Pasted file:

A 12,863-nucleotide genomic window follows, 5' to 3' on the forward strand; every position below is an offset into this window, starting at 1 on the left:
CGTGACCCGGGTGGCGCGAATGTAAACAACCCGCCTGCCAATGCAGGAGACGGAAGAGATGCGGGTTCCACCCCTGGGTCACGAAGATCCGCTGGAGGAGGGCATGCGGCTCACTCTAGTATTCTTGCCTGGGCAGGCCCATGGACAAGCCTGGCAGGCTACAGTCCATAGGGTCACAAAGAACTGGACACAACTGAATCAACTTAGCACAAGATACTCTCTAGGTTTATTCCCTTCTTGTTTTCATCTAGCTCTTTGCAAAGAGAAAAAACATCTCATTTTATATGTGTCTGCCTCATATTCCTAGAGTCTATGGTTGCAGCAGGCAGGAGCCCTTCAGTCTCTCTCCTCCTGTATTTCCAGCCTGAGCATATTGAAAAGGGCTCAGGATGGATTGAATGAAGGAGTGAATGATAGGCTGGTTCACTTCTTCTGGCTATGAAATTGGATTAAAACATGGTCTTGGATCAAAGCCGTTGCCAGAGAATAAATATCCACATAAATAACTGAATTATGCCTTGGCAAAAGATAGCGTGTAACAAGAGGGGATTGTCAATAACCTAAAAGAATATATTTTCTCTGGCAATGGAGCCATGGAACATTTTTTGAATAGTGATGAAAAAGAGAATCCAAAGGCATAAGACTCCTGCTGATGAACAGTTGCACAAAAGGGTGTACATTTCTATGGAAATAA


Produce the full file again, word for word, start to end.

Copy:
A 12,863-nucleotide genomic window follows, 5' to 3' on the forward strand; every position below is an offset into this window, starting at 1 on the left:
CGTGACCCGGGTGGCGCGAATGTAAACAACCCGCCTGCCAATGCAGGAGACGGAAGAGATGCGGGTTCCACCCCTGGGTCACGAAGATCCGCTGGAGGAGGGCATGCGGCTCACTCTAGTATTCTTGCCTGGGCAGGCCCATGGACAAGCCTGGCAGGCTACAGTCCATAGGGTCACAAAGAACTGGACACAACTGAATCAACTTAGCACAAGATACTCTCTAGGTTTATTCCCTTCTTGTTTTCATCTAGCTCTTTGCAAAGAGAAAAAACATCTCATTTTATATGTGTCTGCCTCATATTCCTAGAGTCTATGGTTGCAGCAGGCAGGAGCCCTTCAGTCTCTCTCCTCCTGTATTTCCAGCCTGAGCATATTGAAAAGGGCTCAGGATGGATTGAATGAAGGAGTGAATGATAGGCTGGTTCACTTCTTCTGGCTATGAAATTGGATTAAAACATGGTCTTGGATCAAAGCCGTTGCCAGAGAATAAATATCCACATAAATAACTGAATTATGCCTTGGCAAAAGATAGCGTGTAACAAGAGGGGATTGTCAATAACCTAAAAGAATATATTTTCTCTGGCAATGGAGCCATGGAACATTTTTTGAATAGTGATGAAAAAGAGAATCCAAAGGCATAAGACTCCTGCTGATGAACAGTTGCACAAAAGGGTGTACATTTCTATGGAAATAA